How Do You Feel About The Polls?

Polls, polls and more polls. We are obsessed with polls. With the election just days away, the media is in a poll-obsessed frenzy. And everyone has an opinion: The polls are accurate. No, they’re not accurate. They were wrong in 2016. They’re wrong this time. It seems like that’s all anyone’s talking about.

And the polls are endless: Each state has its own version. Iowa, New Hampshire, Michigan, Wisconsin, Florida… we need to keep tabs on them all. Then there are polls for men, polls for women, first-time voters, college-educated voters, non-college-educated voters, polls by age, by political leaning, by every demographic you can imagine and then some.

Watching the poll-craze sweeping the nation, I realized there is an important lesson here we can all utilize in our daily lives, well after this election is behind us.

Our ongoing mission is to campaign heavily to bring Moshiach. He will end Covid-19 once and for all, lower our taxes, enable free healthcare, build a powerful economy, end all conflict and crime, and solve the immigration problem. He will be the most powerful ruler to ever live, the one who will build G-d’s White House—the third, final, and everlasting Temple in Jerusalem.

Every night, as part of the Shema, we take a poll and ask ourselves: What did I accomplish today? What did I do to make the world a better place? Was I a better Jew today than I was yesterday?

In fact, a general poll is not enough. We need to poll ourselves in every aspect of our lives. How is my kosher observance? How is my Shabbat observance? What is my tefillin status? Did I give charity today? Have I been lighting Shabbat candles at the right time?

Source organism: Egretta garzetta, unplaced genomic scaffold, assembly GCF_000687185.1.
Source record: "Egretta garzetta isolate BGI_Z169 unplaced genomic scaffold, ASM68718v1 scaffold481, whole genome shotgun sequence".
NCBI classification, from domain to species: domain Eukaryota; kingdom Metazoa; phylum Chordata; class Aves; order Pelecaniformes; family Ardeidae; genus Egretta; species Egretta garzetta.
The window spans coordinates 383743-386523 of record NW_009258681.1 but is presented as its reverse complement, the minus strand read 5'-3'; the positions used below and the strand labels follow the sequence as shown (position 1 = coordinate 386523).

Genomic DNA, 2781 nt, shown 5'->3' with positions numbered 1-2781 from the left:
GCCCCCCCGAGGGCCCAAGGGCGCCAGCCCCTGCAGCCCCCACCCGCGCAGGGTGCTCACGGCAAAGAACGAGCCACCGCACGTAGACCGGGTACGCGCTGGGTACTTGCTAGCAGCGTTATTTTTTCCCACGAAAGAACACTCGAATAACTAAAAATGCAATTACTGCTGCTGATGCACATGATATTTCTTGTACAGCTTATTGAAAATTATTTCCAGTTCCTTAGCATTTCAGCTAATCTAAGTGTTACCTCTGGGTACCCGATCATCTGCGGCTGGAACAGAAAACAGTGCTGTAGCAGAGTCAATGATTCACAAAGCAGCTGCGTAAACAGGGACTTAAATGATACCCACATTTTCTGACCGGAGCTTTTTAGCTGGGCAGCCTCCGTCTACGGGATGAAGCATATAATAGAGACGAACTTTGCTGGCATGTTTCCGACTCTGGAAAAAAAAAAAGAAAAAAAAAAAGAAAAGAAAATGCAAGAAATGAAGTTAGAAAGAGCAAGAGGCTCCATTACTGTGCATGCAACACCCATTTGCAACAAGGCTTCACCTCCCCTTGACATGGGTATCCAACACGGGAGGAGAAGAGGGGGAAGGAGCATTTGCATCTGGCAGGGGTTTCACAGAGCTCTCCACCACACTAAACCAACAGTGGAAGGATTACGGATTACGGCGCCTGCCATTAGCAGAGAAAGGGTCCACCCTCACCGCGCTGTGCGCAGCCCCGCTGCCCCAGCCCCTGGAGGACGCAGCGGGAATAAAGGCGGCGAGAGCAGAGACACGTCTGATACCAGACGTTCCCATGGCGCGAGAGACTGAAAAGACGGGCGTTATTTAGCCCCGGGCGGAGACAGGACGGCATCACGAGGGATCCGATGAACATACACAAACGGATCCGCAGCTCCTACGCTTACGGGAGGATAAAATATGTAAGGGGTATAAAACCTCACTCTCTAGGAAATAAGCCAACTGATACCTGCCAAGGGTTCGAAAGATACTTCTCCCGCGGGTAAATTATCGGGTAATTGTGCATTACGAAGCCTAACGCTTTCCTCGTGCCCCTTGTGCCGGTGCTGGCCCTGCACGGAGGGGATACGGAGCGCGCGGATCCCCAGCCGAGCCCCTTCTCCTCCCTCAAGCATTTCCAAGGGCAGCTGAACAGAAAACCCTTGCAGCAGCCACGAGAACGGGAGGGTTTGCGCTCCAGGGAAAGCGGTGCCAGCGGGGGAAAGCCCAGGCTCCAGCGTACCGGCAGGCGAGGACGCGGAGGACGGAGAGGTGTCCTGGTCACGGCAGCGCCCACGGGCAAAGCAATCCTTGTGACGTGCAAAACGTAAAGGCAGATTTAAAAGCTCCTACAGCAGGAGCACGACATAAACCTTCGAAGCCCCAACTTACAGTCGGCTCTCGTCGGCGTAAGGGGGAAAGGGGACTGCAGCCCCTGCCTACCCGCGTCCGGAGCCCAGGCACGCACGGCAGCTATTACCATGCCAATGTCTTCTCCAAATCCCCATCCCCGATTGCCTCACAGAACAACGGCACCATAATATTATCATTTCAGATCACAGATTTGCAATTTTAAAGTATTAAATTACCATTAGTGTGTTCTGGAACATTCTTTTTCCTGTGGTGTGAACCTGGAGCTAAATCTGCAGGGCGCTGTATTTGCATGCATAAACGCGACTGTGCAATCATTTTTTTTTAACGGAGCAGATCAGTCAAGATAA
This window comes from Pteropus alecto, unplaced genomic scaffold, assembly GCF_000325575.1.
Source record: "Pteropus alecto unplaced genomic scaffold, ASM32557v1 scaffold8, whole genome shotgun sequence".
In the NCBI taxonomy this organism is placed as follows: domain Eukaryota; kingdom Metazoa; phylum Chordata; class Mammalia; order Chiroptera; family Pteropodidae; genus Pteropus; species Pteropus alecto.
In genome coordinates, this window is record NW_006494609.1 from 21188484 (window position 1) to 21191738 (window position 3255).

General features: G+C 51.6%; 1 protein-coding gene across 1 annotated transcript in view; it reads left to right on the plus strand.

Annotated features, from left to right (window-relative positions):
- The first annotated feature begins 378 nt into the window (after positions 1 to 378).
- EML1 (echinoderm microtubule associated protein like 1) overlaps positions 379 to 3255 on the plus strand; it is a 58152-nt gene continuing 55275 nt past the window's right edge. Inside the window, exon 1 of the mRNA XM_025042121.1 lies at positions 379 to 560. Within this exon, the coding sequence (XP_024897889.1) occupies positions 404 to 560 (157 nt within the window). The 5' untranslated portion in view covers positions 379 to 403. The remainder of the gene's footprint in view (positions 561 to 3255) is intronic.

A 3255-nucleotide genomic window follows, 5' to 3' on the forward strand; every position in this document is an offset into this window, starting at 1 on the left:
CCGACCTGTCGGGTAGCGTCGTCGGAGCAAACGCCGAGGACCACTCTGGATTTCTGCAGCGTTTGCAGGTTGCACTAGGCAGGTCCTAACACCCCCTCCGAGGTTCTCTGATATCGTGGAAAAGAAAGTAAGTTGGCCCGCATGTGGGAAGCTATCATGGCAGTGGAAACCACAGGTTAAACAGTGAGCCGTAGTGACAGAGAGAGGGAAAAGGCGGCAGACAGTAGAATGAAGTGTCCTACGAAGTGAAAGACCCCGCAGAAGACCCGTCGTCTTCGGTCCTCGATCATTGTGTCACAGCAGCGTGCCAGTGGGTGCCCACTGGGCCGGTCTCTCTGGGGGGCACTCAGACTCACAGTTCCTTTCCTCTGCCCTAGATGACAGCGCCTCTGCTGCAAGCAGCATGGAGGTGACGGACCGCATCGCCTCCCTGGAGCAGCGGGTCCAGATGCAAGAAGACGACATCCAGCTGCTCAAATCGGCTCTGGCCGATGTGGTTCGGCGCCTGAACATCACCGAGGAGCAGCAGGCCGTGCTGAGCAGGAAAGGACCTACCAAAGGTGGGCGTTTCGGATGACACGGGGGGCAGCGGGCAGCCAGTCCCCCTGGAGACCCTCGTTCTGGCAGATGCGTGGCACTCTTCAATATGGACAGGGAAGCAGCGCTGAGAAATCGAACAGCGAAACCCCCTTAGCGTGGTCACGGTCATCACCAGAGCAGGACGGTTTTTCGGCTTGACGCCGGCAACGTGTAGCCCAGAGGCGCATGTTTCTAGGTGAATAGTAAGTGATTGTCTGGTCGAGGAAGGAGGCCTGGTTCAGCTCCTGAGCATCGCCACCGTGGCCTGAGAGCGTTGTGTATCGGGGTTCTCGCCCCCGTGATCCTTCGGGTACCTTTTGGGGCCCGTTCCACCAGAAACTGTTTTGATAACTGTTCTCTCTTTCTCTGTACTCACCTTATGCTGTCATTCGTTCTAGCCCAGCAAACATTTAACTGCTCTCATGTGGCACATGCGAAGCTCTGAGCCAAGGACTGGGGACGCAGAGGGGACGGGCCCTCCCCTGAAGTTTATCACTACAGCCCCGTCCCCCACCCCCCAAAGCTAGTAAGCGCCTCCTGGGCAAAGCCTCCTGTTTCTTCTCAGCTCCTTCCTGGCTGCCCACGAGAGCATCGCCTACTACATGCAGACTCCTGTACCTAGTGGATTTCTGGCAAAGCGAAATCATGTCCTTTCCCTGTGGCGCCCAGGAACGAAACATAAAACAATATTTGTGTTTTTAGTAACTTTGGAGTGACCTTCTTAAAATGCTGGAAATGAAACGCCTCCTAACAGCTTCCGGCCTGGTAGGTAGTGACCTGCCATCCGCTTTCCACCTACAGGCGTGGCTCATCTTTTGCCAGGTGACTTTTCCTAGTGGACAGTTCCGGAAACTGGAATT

We also need to consider others in our polls. What about my spouse? What about my kids? How deeply do I care if my children have a Jewish education?

We all—regardless of our political or religious affiliation—need to poll ourselves obsessively to ensure we stay on a trajectory of improvement. Just because yesterday I polled myself and determined that I am a good Jew, doesn’t mean that tomorrow the polls won’t change. Maybe they will. Today, I cannot be the same Jew I was yesterday. And tomorrow I cannot be the same Jew I am today. We need to be constantly bettering ourselves and adding new mitzvot to our arsenal.

Oh, and as for who will be the next President of the United States?

The next President has already been chosen—by G-d. We think we have control, but He, the supreme and Almighty leader, is the one Who decides. And G-d is all good, so no matter who wins, no matter how bleak we may feel, we can reassure ourselves that G-d is in charge and His choice is for our ultimate good.

About the Author
Zimbabwean-born Rabbi Uriel Vigler has been directing the Chabad Israel Center of the Upper East Side of Manhattan together with his wife Shevy since 2005. In addition, he founded Belev Echad which helps wounded IDF soldiers. He has a weekly blog on current events. He is the proud father of eight children (including triplets) and leads a very young, vibrant and dynamic community.
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